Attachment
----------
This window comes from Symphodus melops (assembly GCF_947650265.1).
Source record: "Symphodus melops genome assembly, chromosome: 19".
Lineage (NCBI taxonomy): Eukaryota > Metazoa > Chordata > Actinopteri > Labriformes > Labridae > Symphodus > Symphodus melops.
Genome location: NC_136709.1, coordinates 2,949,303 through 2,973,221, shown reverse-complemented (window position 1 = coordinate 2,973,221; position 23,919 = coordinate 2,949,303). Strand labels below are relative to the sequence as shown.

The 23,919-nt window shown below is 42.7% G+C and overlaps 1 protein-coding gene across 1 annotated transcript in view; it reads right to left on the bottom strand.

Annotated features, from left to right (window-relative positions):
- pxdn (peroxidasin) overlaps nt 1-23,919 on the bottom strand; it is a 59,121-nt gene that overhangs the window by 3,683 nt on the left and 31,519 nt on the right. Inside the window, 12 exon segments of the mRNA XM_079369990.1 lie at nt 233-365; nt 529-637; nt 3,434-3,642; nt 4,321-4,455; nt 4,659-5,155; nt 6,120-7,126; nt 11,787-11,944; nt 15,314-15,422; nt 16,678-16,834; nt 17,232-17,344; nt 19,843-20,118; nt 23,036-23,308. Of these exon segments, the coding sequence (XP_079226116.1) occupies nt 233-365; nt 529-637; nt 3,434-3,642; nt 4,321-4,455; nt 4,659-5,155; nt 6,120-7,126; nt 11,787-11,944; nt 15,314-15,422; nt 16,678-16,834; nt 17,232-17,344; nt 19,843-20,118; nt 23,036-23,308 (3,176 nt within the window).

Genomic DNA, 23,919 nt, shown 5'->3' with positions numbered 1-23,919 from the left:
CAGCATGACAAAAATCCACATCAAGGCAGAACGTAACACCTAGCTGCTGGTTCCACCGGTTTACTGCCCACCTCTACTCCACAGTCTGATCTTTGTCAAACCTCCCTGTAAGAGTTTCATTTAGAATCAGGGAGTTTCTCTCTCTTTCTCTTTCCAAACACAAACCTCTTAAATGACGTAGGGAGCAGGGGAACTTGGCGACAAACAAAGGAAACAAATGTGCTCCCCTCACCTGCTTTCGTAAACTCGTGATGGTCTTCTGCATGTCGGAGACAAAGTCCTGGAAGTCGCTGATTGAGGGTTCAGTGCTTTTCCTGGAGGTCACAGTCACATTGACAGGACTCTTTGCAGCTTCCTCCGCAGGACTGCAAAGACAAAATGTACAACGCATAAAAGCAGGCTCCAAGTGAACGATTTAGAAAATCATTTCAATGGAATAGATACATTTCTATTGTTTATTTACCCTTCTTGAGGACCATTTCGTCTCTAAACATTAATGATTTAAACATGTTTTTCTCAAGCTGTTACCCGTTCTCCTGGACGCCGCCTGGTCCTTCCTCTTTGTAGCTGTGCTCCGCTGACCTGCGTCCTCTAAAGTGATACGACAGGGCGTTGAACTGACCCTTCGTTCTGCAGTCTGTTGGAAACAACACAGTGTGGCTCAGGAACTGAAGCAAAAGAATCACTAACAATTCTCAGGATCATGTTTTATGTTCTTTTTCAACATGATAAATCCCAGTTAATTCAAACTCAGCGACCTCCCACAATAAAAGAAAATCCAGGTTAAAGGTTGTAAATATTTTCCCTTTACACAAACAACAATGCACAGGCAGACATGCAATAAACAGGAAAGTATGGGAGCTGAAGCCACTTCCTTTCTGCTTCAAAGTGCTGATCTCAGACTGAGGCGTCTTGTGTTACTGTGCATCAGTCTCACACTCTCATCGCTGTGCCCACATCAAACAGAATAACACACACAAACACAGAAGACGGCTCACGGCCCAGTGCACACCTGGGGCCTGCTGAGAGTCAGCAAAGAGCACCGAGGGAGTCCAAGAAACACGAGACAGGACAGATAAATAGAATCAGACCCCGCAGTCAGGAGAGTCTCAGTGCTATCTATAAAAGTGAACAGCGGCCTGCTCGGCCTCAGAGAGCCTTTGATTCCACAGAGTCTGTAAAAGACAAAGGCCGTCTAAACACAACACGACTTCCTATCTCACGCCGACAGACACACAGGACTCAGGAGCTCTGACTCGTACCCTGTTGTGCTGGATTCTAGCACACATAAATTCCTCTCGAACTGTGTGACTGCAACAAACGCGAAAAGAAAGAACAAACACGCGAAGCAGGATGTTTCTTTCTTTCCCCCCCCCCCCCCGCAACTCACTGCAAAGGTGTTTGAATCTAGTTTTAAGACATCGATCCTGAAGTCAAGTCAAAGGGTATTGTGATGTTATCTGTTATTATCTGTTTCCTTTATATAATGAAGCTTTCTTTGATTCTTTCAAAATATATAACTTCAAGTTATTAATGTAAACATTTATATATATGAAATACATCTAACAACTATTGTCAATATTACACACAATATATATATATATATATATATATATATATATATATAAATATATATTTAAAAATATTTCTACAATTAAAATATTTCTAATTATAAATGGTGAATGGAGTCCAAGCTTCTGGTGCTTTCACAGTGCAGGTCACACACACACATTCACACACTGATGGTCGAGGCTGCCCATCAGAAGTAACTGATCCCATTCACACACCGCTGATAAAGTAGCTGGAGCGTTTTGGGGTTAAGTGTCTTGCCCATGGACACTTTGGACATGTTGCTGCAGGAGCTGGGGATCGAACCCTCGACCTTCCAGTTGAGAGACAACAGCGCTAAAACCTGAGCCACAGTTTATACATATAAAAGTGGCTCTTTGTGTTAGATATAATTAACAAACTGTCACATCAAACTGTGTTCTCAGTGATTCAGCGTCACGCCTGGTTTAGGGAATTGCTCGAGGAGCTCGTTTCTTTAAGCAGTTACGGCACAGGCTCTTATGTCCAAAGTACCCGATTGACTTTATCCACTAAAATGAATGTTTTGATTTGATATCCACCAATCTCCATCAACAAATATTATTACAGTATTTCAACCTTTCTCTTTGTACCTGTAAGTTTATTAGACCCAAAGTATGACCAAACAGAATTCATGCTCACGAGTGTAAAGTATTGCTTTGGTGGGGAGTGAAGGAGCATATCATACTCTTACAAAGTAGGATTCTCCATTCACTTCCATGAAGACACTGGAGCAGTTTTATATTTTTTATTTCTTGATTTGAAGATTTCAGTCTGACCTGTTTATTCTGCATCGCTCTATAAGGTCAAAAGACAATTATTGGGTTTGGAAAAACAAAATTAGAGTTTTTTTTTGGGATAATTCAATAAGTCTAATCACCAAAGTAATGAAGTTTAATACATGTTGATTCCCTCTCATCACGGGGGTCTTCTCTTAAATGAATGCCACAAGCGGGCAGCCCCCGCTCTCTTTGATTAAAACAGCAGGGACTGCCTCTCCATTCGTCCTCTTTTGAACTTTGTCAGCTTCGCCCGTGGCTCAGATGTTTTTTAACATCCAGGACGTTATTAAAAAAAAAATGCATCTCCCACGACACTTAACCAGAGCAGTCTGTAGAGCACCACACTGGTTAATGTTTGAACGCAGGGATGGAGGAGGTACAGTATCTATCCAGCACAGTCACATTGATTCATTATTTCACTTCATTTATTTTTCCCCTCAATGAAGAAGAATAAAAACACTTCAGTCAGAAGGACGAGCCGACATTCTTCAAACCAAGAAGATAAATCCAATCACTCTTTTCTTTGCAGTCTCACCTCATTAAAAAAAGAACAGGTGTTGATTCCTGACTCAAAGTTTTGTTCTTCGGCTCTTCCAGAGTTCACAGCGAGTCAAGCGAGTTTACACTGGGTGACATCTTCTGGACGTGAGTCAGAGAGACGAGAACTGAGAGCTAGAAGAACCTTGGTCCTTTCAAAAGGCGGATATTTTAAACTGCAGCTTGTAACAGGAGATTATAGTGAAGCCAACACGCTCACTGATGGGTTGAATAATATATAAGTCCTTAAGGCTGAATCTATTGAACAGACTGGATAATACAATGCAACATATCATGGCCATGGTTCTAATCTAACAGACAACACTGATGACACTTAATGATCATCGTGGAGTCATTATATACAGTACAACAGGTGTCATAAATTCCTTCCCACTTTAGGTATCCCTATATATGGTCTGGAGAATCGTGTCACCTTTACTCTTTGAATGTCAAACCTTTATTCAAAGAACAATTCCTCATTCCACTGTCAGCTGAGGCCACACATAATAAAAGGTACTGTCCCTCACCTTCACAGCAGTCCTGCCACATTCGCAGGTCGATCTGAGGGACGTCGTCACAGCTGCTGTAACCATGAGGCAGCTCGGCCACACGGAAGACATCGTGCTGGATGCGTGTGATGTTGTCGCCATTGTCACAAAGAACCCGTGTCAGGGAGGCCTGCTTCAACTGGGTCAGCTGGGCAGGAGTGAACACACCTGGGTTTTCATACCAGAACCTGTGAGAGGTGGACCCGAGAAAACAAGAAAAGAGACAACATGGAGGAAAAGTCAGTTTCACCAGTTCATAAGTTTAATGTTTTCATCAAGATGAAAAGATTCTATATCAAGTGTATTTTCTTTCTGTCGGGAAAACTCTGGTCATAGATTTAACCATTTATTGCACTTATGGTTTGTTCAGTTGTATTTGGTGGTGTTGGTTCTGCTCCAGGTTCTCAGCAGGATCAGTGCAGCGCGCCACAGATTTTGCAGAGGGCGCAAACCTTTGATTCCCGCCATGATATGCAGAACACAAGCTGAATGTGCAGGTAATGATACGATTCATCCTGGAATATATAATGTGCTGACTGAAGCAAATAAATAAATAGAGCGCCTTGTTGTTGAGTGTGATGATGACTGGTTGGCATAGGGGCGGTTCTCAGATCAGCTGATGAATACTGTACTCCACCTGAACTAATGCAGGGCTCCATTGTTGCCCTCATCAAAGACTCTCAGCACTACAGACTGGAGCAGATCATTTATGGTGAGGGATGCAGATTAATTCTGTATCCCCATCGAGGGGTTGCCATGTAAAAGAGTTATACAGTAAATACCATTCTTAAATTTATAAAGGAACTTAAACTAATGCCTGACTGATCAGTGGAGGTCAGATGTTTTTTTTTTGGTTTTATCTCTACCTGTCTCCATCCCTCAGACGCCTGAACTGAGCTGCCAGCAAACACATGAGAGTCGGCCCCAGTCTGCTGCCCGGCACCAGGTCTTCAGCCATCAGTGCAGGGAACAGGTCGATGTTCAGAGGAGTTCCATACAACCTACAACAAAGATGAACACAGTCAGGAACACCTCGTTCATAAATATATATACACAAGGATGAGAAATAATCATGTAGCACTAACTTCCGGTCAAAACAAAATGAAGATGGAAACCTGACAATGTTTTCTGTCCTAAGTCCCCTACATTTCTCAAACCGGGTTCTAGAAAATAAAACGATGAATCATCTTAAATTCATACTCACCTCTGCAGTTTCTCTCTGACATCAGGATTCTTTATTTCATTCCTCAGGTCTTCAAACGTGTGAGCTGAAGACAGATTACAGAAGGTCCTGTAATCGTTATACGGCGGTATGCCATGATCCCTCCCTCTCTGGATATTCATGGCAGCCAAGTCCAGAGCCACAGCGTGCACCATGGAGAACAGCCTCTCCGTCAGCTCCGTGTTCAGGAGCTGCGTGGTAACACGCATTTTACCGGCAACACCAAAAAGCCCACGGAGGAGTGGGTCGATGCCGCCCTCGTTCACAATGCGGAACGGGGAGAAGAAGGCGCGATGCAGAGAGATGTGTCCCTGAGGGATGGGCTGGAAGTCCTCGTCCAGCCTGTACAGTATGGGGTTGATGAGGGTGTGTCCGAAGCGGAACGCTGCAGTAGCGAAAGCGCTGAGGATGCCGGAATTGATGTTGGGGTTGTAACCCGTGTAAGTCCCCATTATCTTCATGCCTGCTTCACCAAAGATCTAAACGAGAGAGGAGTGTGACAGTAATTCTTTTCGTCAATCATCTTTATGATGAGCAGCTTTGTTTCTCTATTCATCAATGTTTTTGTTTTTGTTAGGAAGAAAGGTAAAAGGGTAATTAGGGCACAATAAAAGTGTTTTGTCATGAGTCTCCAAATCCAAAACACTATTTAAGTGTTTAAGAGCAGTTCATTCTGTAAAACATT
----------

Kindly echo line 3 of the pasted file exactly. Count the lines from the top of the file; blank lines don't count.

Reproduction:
Lineage (NCBI taxonomy): Eukaryota > Metazoa > Chordata > Actinopteri > Labriformes > Labridae > Symphodus > Symphodus melops.